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Sarah F Scarlett

Associate Professor of History
Michigan Technological University | Industrial Heritage and Archaeology Program
Participates in 2 items

I am a social historian who privileges architecture, landscapes, objects, and artworks in my research, public interpretation, and teaching strategies. My recent book Company Suburbs: Architecture, Power, and The Transformation of Michigan's Mining Frontier (Univ of Tennessee Press 2021) investigates space, materiality, and mobility in domestic landscapes to explore complex social identities in America between 1875 and 1920. I focus on Michigan’s Copper Country as a case study for using overlapping social landscapes as a framework for place-based examinations of class and gender identities. By documenting well-preserved late nineteenth-century patternbook houses, and contextualizing their suburban neighborhoods in a modernizing industrial community, my work implicates buildings and landscapes in the development of relational class identities and acts of resistance. Another area of my research examines the roles of digital spatial tools in community-engaged heritage projects. I co-direct the NEH-sponsored historical GIS of the Copper Country called the Keweenaw Time Traveler, which asks “Citizen Historians” to contribute their own knowledge about landscape change over time and to help process additional historical data. In my undergrad courses, students add their research with primary documents and material evidence to this growing "deep map" to learn place-based digital storytelling. These projects are demonstrating the value – both pedagogical and scholarly – of combining mobile-enabled HGIS projects with techniques in community-engaged scholarship to create active learning opportunities.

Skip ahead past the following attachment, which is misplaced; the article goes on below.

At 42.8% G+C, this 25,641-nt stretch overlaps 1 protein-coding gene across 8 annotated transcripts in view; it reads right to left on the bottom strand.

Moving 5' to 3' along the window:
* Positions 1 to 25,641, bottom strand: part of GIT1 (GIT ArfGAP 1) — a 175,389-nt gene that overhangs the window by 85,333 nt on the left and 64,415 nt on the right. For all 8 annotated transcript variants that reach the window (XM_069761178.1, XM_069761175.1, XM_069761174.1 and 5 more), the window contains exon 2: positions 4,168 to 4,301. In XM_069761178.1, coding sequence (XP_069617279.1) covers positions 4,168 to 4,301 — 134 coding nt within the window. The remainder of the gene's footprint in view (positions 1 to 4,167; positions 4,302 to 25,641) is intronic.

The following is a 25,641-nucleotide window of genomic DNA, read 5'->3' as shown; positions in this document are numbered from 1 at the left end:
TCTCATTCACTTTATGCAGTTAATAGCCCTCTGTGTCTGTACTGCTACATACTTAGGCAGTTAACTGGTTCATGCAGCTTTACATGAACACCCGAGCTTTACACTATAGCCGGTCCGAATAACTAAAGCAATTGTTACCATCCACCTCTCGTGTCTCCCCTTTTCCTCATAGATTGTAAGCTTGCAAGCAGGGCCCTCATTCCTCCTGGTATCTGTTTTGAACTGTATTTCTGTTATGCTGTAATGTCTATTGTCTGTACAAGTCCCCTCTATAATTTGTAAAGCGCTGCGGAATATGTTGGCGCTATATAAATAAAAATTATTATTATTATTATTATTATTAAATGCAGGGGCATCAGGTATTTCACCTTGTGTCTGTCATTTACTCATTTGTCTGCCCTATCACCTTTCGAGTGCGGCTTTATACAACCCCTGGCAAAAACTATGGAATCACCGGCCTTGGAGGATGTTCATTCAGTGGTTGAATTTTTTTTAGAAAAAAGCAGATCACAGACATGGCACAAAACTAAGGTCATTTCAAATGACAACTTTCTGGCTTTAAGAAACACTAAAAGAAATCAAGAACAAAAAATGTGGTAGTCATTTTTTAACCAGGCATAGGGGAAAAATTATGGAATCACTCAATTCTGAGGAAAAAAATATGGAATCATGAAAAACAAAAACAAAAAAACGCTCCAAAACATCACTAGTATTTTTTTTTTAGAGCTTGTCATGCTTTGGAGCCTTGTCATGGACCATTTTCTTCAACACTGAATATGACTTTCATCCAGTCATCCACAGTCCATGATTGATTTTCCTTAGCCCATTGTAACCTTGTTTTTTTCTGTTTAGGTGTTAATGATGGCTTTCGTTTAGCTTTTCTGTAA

Sessions in which Sarah F Scarlett participates

Tuesday 30 August, 2022

Time Zone: (GMT-05:00) Eastern Time (US & Canada)

Thursday 1 September, 2022

Time Zone: (GMT-05:00) Eastern Time (US & Canada)
11:00 AM
11:00 AM - 12:30 PM | 1 hour 30 minutes

The use of industrial heritage is a profoundly important factor in the process of creating a sustainable economic, social, and political future for many communities occupying industrial heritage landscapes. More than ever we recognize the need for such communities to be capable of shaping and expressing their heritage in different forms in the context of current events and issues, and in doing so to inform both contemporary decision-making as well as the way their industrial heritage is re...

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